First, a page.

Norovirus plagues the 2018 Olympics
As the 2018 Winter Olympic Games got underway, there were confirmed cases of norovirus onsite.
According to Dr. Staci Vanderjack, a family medicine physician at Advocate Christ Medical Center in Oak Lawn, Ill., noroviruses are frequent causes of acute gastroenteritis, or the “stomach flu.” Most people are susceptible to contracting a norovirus even if they have had one before. This is because, similar to the common cold and influenza, there are many virus types, and immunity may not be long-lasting.
The Centers for Disease Control and Prevention (CDC) states noroviruses cause more than 19 million cases of acute gastroenteritis every year.
Symptoms of the norovirus can develop between 12 to 48 hours of exposure and include diarrhea, vomiting, nausea, stomach pains, fever and headache, according to CDC. Additionally, the CDC states noroviruses can be spread through the intake of contaminated food or drink, touching contaminated surfaces prior to touching your mouth or your food or encountering someone who is contaminated.
It was reported late last week that no cases were confirmed in Olympic athletes yet.
“In order to stop the further outbreak of the virus, we’re quarantining patients beginning from the diagnosis to the treatment. We’re going to minimize this outbreak,” Korean Centers for Disease Control and Prevention Director Kim Hyun-jun told TIME last week.
“While Olympic athletes are generally in excellent health and are ideal patients to recover without serious complications or hospitalization, there is no way they could perform well in their sport, or likely compete at all, while experiencing the symptoms of norovirus,” says Dr. Vanderjack. “The great threat of this outbreak is less to the long-term physical health of the athletes, but rather is to the years of hard work and preparation that could be upset by a case of the ‘stomach flu’.”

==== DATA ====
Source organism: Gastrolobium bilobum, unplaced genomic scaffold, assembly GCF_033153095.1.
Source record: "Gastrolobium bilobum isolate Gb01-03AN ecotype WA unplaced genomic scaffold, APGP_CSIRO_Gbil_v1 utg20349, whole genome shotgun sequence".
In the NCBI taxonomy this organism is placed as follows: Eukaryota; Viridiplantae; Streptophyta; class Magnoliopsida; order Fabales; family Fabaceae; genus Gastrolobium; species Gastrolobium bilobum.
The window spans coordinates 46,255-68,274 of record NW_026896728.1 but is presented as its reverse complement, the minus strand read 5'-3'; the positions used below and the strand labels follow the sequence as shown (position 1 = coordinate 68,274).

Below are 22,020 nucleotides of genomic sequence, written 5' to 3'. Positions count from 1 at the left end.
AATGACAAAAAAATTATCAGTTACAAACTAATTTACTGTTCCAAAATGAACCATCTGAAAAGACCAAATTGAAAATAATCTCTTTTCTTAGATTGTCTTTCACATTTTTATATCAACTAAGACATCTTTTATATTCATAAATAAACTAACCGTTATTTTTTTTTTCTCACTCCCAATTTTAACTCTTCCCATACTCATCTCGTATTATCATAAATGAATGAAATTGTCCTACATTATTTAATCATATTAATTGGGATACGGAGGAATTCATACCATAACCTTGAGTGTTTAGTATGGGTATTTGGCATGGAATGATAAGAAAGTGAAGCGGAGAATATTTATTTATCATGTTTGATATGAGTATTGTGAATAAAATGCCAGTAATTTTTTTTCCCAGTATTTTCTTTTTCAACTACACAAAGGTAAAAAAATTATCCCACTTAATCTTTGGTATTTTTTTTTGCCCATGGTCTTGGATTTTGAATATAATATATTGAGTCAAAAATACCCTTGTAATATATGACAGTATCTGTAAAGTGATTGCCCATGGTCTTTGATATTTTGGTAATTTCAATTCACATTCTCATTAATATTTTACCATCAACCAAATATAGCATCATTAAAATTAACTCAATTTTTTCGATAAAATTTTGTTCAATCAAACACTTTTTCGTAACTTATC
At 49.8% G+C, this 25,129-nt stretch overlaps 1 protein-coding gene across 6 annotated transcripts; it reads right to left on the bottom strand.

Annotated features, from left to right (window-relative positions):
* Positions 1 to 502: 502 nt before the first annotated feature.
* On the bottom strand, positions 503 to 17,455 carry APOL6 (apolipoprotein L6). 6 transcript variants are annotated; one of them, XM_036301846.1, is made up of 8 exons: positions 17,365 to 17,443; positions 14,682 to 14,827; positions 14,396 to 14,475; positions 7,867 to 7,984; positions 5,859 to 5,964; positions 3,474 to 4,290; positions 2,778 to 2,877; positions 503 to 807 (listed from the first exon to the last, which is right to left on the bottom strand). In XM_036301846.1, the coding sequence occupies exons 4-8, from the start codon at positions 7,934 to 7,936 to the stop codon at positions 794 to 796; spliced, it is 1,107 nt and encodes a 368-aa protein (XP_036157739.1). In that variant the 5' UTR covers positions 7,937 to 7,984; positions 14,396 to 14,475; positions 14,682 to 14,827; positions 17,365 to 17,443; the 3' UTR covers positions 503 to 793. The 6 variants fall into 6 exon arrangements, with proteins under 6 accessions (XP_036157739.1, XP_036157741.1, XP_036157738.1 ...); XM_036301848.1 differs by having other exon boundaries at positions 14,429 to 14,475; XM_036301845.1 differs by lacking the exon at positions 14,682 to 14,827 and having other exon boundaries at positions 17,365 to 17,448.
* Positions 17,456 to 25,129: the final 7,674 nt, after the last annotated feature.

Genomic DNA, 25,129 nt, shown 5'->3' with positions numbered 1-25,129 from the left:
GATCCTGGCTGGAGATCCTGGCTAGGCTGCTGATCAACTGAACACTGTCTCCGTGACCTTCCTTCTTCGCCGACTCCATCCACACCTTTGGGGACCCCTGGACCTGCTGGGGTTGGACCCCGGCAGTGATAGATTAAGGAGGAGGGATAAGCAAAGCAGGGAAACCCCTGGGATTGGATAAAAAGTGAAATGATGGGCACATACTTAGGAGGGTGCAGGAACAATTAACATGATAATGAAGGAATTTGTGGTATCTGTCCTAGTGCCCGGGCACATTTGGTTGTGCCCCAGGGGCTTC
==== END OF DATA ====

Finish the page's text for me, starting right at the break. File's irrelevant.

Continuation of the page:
Dr. Vanderjack recommends the following to help combat the norovirus:
- Wash your hands with soap frequently – especially after using the restroom and before preparing food
- Eat food that is cooked all the way through
- Clean surfaces that are likely to be a regular source of infection
If you contract the virus, it is important to stay hydrated, as dehydration can lead to severe illness and hospitalization.
About the Author
Marrison Worthington, health enews contributor, is a public affairs manager for Advocate Health Care and Aurora Health Care. She is a graduate of Illinois State University and has several years of global corporate communications experience under her belt. Marrison loves spending her free time traveling, reading organizational development blogs, trying new cooking recipes, and playing with her golden retriever, Ari.
Please stop referring to viruses as “stomach flu” – stomach flu doesn’t exist!